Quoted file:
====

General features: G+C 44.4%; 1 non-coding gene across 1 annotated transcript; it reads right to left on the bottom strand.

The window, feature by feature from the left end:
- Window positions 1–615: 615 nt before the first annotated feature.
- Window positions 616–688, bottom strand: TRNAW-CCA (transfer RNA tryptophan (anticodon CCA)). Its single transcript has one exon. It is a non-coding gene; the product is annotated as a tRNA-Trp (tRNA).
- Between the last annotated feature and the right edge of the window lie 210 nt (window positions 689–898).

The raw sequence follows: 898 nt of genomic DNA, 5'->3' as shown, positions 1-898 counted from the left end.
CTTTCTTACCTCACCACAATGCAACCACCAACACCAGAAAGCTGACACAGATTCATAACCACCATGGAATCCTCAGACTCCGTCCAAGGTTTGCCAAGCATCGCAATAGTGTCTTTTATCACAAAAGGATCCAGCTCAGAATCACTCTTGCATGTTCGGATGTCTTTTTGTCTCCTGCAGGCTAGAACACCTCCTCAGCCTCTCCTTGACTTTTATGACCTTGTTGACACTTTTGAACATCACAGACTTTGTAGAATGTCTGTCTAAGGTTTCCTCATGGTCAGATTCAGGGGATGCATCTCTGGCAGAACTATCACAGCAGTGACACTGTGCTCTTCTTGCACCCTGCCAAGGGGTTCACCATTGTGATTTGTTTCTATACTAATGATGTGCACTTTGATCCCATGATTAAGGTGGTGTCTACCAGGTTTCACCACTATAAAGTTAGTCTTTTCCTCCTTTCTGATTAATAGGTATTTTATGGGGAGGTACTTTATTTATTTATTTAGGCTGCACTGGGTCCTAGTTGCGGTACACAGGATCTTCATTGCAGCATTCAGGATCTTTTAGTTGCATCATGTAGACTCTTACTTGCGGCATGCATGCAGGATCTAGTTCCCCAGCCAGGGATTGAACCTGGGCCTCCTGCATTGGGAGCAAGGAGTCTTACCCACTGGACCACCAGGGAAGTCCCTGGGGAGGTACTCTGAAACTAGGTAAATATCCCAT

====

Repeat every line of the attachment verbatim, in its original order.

General features: G+C 44.4%; 1 non-coding gene across 1 annotated transcript; it reads right to left on the bottom strand.

The window, feature by feature from the left end:
- Window positions 1–615: 615 nt before the first annotated feature.
- Window positions 616–688, bottom strand: TRNAW-CCA (transfer RNA tryptophan (anticodon CCA)). Its single transcript has one exon. It is a non-coding gene; the product is annotated as a tRNA-Trp (tRNA).
- Between the last annotated feature and the right edge of the window lie 210 nt (window positions 689–898).

The raw sequence follows: 898 nt of genomic DNA, 5'->3' as shown, positions 1-898 counted from the left end.
CTTTCTTACCTCACCACAATGCAACCACCAACACCAGAAAGCTGACACAGATTCATAACCACCATGGAATCCTCAGACTCCGTCCAAGGTTTGCCAAGCATCGCAATAGTGTCTTTTATCACAAAAGGATCCAGCTCAGAATCACTCTTGCATGTTCGGATGTCTTTTTGTCTCCTGCAGGCTAGAACACCTCCTCAGCCTCTCCTTGACTTTTATGACCTTGTTGACACTTTTGAACATCACAGACTTTGTAGAATGTCTGTCTAAGGTTTCCTCATGGTCAGATTCAGGGGATGCATCTCTGGCAGAACTATCACAGCAGTGACACTGTGCTCTTCTTGCACCCTGCCAAGGGGTTCACCATTGTGATTTGTTTCTATACTAATGATGTGCACTTTGATCCCATGATTAAGGTGGTGTCTACCAGGTTTCACCACTATAAAGTTAGTCTTTTCCTCCTTTCTGATTAATAGGTATTTTATGGGGAGGTACTTTATTTATTTATTTAGGCTGCACTGGGTCCTAGTTGCGGTACACAGGATCTTCATTGCAGCATTCAGGATCTTTTAGTTGCATCATGTAGACTCTTACTTGCGGCATGCATGCAGGATCTAGTTCCCCAGCCAGGGATTGAACCTGGGCCTCCTGCATTGGGAGCAAGGAGTCTTACCCACTGGACCACCAGGGAAGTCCCTGGGGAGGTACTCTGAAACTAGGTAAATATCCCAT